June 2016 Spotlight on the SRCD Policy Fellow: Amy Leffler, Ph.D.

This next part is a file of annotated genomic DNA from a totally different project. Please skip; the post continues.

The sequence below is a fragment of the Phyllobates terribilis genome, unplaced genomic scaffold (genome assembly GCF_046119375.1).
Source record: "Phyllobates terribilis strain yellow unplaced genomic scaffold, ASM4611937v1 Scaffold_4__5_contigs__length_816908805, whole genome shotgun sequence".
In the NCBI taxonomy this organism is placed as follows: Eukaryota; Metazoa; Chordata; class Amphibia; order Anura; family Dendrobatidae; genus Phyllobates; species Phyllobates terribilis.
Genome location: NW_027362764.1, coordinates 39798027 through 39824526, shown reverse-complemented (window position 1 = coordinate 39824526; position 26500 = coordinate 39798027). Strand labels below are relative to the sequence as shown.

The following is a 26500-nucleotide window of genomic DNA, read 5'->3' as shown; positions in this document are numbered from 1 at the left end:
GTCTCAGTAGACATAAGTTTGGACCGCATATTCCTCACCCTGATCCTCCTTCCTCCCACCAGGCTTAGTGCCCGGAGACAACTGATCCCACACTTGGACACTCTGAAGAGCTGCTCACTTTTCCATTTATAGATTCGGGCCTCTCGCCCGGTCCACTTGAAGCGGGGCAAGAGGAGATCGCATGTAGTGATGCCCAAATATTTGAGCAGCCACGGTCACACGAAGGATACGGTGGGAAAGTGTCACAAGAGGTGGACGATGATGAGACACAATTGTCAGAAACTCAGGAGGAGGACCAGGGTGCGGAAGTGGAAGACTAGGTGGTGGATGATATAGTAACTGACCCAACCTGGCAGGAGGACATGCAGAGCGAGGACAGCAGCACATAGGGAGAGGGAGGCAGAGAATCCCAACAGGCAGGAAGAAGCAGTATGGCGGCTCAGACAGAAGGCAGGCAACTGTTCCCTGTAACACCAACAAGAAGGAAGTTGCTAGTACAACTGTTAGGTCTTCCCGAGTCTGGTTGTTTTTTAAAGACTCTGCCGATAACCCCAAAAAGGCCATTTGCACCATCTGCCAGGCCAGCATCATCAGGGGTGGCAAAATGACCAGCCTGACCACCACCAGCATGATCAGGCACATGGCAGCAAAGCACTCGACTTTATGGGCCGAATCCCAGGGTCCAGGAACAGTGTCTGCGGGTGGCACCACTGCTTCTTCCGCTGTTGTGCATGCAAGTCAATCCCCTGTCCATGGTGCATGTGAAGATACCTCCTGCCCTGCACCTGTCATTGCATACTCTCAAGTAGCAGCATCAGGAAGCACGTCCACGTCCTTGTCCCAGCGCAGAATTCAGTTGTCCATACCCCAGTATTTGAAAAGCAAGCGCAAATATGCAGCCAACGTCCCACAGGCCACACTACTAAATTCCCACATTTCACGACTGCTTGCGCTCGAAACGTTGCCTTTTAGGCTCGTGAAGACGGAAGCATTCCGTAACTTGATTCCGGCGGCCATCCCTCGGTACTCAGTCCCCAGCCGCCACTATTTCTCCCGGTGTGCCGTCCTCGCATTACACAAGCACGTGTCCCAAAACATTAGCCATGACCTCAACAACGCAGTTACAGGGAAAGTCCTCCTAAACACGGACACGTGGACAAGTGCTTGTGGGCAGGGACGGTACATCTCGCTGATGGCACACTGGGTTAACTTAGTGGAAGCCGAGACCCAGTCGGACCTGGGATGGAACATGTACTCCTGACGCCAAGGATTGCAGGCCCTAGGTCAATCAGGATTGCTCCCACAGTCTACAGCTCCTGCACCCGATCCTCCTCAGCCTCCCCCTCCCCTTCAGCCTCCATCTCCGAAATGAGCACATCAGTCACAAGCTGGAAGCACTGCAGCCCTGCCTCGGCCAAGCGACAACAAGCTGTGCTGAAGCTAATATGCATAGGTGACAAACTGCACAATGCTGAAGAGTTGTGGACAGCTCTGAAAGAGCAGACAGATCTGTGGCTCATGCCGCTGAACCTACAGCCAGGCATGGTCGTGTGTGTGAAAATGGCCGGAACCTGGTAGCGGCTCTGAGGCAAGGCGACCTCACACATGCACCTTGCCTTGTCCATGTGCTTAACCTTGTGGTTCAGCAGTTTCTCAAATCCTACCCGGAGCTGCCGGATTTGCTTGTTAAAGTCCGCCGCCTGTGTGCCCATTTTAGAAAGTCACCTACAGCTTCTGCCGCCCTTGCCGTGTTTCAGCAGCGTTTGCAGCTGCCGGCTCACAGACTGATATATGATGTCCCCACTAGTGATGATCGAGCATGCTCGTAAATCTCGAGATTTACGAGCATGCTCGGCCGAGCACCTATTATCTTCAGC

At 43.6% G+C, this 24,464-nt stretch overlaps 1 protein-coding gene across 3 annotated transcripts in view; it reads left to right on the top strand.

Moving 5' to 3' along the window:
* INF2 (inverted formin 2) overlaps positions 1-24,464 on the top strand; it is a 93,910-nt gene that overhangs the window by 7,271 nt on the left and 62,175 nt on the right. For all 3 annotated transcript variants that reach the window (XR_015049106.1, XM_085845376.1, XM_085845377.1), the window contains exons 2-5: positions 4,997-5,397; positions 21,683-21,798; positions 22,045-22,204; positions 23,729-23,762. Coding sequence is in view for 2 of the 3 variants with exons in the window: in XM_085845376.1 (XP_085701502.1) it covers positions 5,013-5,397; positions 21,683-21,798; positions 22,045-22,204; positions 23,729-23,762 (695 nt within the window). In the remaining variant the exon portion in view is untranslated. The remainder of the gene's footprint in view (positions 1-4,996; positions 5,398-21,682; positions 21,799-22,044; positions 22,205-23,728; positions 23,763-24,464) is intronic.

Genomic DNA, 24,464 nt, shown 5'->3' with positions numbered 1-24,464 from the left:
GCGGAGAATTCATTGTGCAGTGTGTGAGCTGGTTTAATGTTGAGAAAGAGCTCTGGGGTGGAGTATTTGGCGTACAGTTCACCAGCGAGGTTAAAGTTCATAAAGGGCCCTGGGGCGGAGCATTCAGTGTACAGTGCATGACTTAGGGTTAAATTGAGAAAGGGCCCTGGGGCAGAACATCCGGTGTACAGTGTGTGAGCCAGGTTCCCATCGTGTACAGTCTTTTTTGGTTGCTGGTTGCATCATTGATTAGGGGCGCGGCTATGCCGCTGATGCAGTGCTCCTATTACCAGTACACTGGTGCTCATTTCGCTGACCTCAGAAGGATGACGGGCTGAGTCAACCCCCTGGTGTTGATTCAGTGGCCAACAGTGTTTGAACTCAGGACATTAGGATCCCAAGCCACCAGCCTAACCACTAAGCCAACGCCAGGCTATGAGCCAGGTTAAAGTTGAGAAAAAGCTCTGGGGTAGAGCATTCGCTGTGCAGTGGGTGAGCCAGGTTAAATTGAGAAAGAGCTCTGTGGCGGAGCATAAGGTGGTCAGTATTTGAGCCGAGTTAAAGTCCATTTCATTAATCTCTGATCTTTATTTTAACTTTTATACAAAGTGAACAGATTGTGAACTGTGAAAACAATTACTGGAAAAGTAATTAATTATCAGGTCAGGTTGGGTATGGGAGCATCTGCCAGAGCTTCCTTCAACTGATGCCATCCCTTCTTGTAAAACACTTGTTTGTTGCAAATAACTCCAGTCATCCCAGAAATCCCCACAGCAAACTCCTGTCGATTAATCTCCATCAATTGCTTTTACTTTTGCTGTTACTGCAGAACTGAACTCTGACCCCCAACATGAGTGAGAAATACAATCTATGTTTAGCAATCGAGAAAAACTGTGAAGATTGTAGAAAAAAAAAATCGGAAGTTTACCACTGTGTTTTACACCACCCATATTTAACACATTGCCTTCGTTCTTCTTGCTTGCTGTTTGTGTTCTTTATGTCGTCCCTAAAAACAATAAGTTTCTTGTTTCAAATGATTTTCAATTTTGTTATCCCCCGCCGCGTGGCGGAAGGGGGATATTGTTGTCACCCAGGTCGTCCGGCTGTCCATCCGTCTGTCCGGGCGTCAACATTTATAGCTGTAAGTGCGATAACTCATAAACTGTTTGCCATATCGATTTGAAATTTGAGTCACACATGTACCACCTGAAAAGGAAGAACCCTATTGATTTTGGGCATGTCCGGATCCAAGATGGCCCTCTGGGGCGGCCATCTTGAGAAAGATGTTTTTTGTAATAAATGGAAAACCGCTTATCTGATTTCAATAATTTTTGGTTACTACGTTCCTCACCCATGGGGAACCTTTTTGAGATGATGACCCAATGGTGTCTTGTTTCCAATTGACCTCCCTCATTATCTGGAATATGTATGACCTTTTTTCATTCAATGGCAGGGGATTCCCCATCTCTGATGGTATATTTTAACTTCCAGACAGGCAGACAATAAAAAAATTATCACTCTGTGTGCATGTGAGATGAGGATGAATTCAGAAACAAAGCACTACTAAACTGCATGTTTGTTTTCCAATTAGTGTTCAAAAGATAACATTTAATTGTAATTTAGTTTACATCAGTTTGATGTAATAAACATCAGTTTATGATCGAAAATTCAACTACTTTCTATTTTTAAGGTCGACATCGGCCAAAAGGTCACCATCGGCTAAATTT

The start of the Executive Fellowship for Amy Leffler (formally Griffin) has been one of transitions. The new last name being only one of the changes. The transition from a Congressional Fellow to an Executive Fellow brought with it understanding a different arm of the government, new learning opportunities, and of course new federal government acronyms to decipher. Starting in September at the National Institute of Justice (NIJ), in the Violence and Victimization Research Division, she found herself in a terrain drastically different from the southeast quadrant of DC on Capitol Hill. NIJ is located within the Office of Justice Programs of the Department of Justice in the bustling Chinatown section of DC. NIJ is the research and evaluation division of the Department of Justice, handling an array of topics pertinent to today’s society such as campus sexual assault, school safety, community policing, body worn cameras, and unmanned aircrafts to name a few. She entered the division joining the Children Exposed to Violence portfolio, a topic lending itself well to her previous research on dually-involved youth (youth involved in both the child welfare and juvenile justice systems). In this portfolio, she has helped to oversee a meeting of current grantees and other federal employees to discuss not only their research but the field of research and where it should be going. The notes of that meeting have been made public and are currently on the NIJ website. Additionally, she worked with current grantees to help NIJ better disseminate the findings from these studies. For example, one study is an evaluation project that analyzes two state demonstration projects linking systems of care that interact with children and families who are exposed to violence. She also attended numerous interagency meetings that focus on a variety of aspects of child development and how the federal government and research are responding to these issues (e.g., bullying, selfregulation, and teen-dating violence). In November, when a full-time federal position opened up within her division, Dr. Leffler jumped at the opportunity to apply to be a part of the team in a new and long-term way. In the spring she transitioned to being a federal employee within the Violence and Victimization Division at NIJ. Currently her portfolio consists of issues related to violence against women, as well as the impact on children within these families. She is truly thankful to SRCD and the fellowship program for paving the way for her to obtain this position. The lessons learned from her Congressional Fellowship and Executive Fellowship provided invaluable lessons of the federal government, policy making, and the important interplay of research and policy.